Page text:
Wednesday, November 30, 2005


Please, please, daily newspaper writers and media people of all stripes, I'm begging you! Get thee to a dictionary and look up "notorious," and its more frequently used noun "notoriety." I suspect that you are not using it correctly. I hate to be a pedant, but I am tired of reading stories that inform me that someone is gaining notoriety for their work -- these are stories which leave me wondering if the subject will be shunned by the community. From "Known widely and usually unfavorably; infamous: a notorious gangster; a district notorious for vice." Just a few randomly selected examples follow.

For instance, from a Washington Post article:

Other swimmers who have been through similar transitions, whose success has brought increased notoriety, say there's only one way to handle the shift: Grow up. Fast.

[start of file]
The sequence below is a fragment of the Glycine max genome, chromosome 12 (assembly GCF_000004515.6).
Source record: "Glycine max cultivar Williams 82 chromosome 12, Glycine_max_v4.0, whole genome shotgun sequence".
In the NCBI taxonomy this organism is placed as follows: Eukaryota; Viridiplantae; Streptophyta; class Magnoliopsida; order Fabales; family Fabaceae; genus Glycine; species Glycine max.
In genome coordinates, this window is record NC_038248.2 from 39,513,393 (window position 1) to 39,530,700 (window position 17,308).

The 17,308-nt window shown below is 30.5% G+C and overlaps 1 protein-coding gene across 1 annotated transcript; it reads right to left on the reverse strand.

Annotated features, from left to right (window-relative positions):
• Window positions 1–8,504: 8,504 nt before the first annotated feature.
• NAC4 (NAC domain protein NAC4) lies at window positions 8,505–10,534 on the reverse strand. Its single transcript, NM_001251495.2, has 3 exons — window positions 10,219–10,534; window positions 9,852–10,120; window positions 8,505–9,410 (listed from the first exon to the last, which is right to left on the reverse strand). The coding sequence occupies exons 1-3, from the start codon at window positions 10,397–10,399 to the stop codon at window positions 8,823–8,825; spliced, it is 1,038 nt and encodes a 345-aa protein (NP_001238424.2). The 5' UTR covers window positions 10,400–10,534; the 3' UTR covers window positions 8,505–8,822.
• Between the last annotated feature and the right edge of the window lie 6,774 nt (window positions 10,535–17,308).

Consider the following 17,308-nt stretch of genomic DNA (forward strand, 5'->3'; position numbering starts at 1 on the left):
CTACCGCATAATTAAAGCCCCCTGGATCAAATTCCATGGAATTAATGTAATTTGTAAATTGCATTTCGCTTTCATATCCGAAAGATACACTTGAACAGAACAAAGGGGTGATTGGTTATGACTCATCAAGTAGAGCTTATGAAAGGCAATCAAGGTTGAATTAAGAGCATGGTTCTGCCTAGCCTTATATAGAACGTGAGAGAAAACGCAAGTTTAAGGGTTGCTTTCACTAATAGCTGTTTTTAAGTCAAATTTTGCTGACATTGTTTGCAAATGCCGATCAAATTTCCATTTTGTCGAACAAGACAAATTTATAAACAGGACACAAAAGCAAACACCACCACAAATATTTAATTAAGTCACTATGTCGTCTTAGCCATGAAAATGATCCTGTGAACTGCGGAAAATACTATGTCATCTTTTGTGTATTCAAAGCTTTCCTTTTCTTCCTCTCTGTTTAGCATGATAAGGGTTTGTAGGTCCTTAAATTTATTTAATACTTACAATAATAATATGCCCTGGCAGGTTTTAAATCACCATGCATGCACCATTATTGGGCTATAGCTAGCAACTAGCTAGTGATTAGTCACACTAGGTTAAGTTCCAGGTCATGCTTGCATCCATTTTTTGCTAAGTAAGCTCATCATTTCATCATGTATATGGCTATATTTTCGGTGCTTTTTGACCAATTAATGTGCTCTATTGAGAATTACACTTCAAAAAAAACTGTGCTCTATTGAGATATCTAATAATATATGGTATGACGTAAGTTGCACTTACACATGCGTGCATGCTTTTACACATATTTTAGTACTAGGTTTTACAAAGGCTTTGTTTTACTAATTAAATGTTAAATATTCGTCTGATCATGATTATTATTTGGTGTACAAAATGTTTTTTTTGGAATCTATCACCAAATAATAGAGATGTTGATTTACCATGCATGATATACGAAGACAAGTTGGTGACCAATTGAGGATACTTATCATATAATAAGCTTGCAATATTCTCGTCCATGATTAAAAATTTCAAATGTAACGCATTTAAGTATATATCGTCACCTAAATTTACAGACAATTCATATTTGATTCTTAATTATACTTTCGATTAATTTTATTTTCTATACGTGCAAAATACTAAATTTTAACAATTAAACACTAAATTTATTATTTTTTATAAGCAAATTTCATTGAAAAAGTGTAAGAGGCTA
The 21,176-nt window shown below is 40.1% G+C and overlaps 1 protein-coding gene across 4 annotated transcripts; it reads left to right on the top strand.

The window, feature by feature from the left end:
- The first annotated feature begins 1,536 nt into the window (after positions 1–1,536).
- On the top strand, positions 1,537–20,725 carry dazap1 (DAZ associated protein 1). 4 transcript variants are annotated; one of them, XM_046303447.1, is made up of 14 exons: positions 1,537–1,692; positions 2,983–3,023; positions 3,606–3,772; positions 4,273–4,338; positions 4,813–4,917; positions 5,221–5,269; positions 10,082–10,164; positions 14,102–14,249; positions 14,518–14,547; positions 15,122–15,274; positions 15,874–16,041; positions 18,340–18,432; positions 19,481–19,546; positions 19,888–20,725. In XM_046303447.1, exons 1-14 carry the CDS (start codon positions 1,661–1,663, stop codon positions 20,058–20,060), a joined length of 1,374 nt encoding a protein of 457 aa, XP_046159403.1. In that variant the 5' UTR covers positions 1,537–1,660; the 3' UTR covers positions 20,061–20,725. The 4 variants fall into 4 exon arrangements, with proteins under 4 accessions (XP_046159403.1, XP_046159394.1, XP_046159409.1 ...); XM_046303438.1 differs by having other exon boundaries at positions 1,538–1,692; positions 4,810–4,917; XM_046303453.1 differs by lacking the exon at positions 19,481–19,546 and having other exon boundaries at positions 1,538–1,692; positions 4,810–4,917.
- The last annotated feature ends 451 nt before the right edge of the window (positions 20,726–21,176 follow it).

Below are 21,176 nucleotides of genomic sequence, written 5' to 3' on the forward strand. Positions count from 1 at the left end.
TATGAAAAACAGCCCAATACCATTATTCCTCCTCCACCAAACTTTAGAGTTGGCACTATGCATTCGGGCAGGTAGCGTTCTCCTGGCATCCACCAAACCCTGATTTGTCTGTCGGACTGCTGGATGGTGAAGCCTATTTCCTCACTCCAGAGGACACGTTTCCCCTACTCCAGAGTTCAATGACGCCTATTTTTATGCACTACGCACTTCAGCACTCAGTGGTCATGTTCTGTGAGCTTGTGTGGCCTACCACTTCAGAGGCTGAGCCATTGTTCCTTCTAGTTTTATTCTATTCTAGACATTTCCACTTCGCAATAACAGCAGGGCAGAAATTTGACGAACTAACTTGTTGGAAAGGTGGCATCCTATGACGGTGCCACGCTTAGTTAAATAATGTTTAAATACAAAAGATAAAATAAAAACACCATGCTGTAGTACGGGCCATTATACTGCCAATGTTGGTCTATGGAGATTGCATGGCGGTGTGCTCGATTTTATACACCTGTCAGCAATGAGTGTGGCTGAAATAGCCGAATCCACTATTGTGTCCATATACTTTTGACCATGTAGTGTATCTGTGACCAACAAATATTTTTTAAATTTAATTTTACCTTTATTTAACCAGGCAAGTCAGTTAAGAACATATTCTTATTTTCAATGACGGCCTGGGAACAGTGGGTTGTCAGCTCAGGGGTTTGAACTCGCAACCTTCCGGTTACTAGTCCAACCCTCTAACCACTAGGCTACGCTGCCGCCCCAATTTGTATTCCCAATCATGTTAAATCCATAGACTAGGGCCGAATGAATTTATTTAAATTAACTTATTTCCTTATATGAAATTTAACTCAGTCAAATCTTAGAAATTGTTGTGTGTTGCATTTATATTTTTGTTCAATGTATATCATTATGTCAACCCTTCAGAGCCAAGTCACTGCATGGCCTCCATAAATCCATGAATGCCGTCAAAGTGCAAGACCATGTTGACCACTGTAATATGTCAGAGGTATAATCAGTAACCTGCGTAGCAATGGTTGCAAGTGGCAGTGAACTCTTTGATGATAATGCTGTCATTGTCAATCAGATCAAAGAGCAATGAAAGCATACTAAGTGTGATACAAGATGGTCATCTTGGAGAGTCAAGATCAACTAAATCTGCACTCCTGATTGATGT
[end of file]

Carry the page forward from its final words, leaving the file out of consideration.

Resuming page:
The Boston Globe:

Filling the reality vacuum is Bluff's closest thing to a celebrity or, for that matter, a patriarch. Ennis Lauer won his notoriety on a TV endurance contest called "Grit!" His fame translated into finances, which enabled him to sponsor a "mission" to "Terrestria," AFA-speak for the country beyond Bluff.

The Sacramento Bee:

When Thomas remarked that it would be awesome to have a drink named after him, Marcum obliged with The Paul Thomas, a rum and Coke-like concoction with the requisite secret ingredients."Maybe one day, it'll be in every bar, nationwide, coast to coast," Thomas said, eyes going soft at the idea of his imminent notoriety. "I can dream."

It is not a stand-in for "popular." OK?

Permalink posted by Jonathan : 9:13 AM

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